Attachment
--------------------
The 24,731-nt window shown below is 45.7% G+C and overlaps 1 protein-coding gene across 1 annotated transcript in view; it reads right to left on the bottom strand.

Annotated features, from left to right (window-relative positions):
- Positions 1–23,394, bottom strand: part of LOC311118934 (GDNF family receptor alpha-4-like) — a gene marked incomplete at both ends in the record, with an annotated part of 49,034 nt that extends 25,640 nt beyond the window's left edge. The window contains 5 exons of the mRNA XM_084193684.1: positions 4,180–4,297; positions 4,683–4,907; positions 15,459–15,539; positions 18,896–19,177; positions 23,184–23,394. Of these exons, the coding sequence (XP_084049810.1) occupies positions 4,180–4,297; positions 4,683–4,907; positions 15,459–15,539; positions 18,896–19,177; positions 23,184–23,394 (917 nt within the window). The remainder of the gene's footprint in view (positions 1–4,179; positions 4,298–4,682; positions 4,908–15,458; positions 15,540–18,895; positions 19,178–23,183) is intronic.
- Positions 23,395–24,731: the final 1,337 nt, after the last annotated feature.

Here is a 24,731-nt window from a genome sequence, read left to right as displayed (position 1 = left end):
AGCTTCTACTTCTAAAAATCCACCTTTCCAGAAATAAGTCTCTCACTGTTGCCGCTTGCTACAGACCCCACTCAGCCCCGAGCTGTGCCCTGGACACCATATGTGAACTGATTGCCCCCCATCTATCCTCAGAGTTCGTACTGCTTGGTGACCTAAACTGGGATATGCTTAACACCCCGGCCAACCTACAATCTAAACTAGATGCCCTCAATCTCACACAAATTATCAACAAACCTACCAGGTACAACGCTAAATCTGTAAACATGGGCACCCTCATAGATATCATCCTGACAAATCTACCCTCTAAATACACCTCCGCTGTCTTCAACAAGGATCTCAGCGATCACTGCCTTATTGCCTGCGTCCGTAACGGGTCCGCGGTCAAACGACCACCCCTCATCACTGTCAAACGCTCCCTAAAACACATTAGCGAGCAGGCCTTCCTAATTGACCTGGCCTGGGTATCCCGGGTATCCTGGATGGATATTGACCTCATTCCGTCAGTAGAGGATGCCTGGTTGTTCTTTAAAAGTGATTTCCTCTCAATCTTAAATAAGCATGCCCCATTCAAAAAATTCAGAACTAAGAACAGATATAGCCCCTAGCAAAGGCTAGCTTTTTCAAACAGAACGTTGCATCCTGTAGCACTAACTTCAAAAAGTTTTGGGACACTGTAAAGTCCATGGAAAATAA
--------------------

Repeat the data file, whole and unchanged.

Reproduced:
The 24,731-nt window shown below is 45.7% G+C and overlaps 1 protein-coding gene across 1 annotated transcript in view; it reads right to left on the bottom strand.

Annotated features, from left to right (window-relative positions):
- Positions 1–23,394, bottom strand: part of LOC311118934 (GDNF family receptor alpha-4-like) — a gene marked incomplete at both ends in the record, with an annotated part of 49,034 nt that extends 25,640 nt beyond the window's left edge. The window contains 5 exons of the mRNA XM_084193684.1: positions 4,180–4,297; positions 4,683–4,907; positions 15,459–15,539; positions 18,896–19,177; positions 23,184–23,394. Of these exons, the coding sequence (XP_084049810.1) occupies positions 4,180–4,297; positions 4,683–4,907; positions 15,459–15,539; positions 18,896–19,177; positions 23,184–23,394 (917 nt within the window). The remainder of the gene's footprint in view (positions 1–4,179; positions 4,298–4,682; positions 4,908–15,458; positions 15,540–18,895; positions 19,178–23,183) is intronic.
- Positions 23,395–24,731: the final 1,337 nt, after the last annotated feature.

Here is a 24,731-nt window from a genome sequence, read left to right as displayed (position 1 = left end):
AGCTTCTACTTCTAAAAATCCACCTTTCCAGAAATAAGTCTCTCACTGTTGCCGCTTGCTACAGACCCCACTCAGCCCCGAGCTGTGCCCTGGACACCATATGTGAACTGATTGCCCCCCATCTATCCTCAGAGTTCGTACTGCTTGGTGACCTAAACTGGGATATGCTTAACACCCCGGCCAACCTACAATCTAAACTAGATGCCCTCAATCTCACACAAATTATCAACAAACCTACCAGGTACAACGCTAAATCTGTAAACATGGGCACCCTCATAGATATCATCCTGACAAATCTACCCTCTAAATACACCTCCGCTGTCTTCAACAAGGATCTCAGCGATCACTGCCTTATTGCCTGCGTCCGTAACGGGTCCGCGGTCAAACGACCACCCCTCATCACTGTCAAACGCTCCCTAAAACACATTAGCGAGCAGGCCTTCCTAATTGACCTGGCCTGGGTATCCCGGGTATCCTGGATGGATATTGACCTCATTCCGTCAGTAGAGGATGCCTGGTTGTTCTTTAAAAGTGATTTCCTCTCAATCTTAAATAAGCATGCCCCATTCAAAAAATTCAGAACTAAGAACAGATATAGCCCCTAGCAAAGGCTAGCTTTTTCAAACAGAACGTTGCATCCTGTAGCACTAACTTCAAAAAGTTTTGGGACACTGTAAAGTCCATGGAAAATAA